A century ago, Carnegie was so pleased that the borough of Carnegie named itself after him that he endowed the community with its own Andrew Carnegie Free Library, even though he didn't operate any steel mills there.

The library, a massive, turn-of-the-century brick structure sitting high on Beechwood Avenue, surrounded by giant maple trees, was among five libraries that Carnegie endowed, and the only one that he allowed to use both his first and last names, said Walsh as he walked through the building one day last week.

The others were in Braddock, Munhall, Duquesne and Dunfermline, Scotland. The Duquesne library has been torn down.

Walsh said Carnegie donated $244,000 to purchase the property in Carnegie and construct a building to house a free library, a music hall, a lecture hall and a gymnasium.

The grant also included an additional $10,000 for the purchase of the library's first supply of books.

Today, the library contains 32,000 cataloged items and is used by residents from Carnegie and adjoining communities. Carnegie's portrait hangs over a mantel and many of the book shelves are originals.

The music hall, which has 788 seats in use, is so acoustically perfect that recording artists sometimes rent it to record compact discs, Walsh said. It hosts plays by Stage 62, a local theater group; the Pittsburgh Savoyards, who perform Gilbert and Sullivan productions; and several other groups.

The seats are the originals, which still have wire hooks under them where "gentlemen could put their top hats," Walsh said.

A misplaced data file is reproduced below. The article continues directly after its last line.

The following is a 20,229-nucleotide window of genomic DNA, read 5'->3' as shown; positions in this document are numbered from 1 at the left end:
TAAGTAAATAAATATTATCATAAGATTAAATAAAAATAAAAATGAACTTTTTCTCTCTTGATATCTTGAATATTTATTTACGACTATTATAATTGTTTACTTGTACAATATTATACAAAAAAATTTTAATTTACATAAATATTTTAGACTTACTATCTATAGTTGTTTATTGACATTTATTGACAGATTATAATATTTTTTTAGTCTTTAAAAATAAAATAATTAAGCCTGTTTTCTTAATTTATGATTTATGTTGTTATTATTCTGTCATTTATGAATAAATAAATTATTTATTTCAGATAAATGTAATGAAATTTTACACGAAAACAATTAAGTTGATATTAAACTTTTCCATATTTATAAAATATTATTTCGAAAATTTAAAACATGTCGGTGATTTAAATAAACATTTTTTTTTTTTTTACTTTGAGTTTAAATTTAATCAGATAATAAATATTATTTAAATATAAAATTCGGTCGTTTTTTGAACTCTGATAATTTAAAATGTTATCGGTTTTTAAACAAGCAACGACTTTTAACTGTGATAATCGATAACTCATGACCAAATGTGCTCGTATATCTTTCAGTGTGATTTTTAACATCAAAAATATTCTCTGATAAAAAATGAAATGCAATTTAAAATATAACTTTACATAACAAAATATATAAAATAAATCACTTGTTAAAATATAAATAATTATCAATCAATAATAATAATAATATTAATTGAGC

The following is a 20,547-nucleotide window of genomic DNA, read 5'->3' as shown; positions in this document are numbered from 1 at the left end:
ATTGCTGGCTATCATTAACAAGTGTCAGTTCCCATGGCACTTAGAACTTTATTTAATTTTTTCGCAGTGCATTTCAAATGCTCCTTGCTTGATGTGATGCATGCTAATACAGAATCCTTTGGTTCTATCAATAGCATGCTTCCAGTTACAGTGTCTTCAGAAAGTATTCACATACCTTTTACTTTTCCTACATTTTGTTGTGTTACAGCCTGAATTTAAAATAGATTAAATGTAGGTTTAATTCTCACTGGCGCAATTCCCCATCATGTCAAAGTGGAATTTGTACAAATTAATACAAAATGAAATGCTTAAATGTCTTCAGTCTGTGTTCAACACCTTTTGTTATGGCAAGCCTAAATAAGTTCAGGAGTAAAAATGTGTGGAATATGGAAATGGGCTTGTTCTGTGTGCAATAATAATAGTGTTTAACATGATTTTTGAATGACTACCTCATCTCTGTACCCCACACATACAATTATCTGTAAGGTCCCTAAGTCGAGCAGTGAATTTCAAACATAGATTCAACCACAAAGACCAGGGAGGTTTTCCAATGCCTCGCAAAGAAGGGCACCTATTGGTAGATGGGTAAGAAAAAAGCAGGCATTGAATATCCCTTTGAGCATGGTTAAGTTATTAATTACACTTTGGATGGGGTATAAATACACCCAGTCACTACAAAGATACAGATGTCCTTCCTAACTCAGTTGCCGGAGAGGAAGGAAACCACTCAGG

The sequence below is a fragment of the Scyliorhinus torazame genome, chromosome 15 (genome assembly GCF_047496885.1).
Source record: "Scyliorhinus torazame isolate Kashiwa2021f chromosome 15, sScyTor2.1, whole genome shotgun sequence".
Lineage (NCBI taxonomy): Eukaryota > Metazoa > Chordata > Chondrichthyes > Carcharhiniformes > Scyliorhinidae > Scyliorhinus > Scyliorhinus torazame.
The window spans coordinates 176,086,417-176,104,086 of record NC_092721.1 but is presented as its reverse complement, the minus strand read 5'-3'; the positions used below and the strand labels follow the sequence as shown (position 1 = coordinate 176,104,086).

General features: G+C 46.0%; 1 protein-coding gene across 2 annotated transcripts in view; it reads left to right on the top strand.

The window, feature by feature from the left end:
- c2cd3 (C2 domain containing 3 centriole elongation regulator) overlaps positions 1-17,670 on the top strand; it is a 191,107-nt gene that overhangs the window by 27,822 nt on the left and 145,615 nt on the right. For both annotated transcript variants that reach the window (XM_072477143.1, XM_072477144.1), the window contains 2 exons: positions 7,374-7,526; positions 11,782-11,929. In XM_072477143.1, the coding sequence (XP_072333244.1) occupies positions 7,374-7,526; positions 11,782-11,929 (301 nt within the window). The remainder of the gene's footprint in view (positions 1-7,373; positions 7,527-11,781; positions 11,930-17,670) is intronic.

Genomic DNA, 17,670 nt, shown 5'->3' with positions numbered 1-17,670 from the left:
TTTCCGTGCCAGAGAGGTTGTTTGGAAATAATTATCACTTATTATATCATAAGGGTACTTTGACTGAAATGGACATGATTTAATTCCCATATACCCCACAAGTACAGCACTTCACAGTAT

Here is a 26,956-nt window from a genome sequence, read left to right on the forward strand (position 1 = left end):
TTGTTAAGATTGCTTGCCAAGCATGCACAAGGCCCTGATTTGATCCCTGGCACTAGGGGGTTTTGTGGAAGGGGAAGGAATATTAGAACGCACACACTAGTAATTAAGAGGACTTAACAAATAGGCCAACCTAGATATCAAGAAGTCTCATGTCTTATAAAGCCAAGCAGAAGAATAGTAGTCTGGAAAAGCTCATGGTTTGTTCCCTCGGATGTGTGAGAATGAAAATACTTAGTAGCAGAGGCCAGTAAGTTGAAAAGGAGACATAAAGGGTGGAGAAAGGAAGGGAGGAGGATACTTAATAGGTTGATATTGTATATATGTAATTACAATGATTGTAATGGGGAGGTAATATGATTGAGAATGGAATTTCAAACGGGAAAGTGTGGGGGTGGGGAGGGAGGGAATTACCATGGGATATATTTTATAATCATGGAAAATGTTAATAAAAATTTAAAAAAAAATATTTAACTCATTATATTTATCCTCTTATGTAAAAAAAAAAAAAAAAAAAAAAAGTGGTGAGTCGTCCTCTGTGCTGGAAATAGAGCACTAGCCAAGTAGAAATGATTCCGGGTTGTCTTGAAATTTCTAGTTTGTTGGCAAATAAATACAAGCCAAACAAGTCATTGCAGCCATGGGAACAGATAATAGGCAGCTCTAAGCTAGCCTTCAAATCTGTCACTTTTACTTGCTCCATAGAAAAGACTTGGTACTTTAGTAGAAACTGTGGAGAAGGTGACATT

"We do get complaints, since there are no cushions," he said.

The 120-seat lecture hall has the original seats from the old Grand Theater in Carnegie. Walsh said it was built for Carnegie council but now is used for lectures and rented to a church on Sundays.

A dance studio rents the gymnasium in the basement, and one room on the second floor is reserved as a Civil War museum that contains battle flags, rifles, photographs and letters collected by local war veterans who began meeting there in 1906. Walsh said the room is open to the public from 6 to 8 p.m. every Wednesday.

The library is stately and historically significant, but it has never been renovated.

"That is both its strength and its weakness," said Turske, who also is executive director of the Chartiers Valley Partnership, a nonprofit organization that is trying to pull together resources to restore the library to its former grand state.

He said the infrastructure, heating, air conditioning and electrical systems are top priorities "because of what dampness and cold can do to a building."

navigation bar
Copyright © 1997, 1998, 1999, 2000 PG Publishing. All rights reserved.
Click here for Terms of Use and Privacy Policy.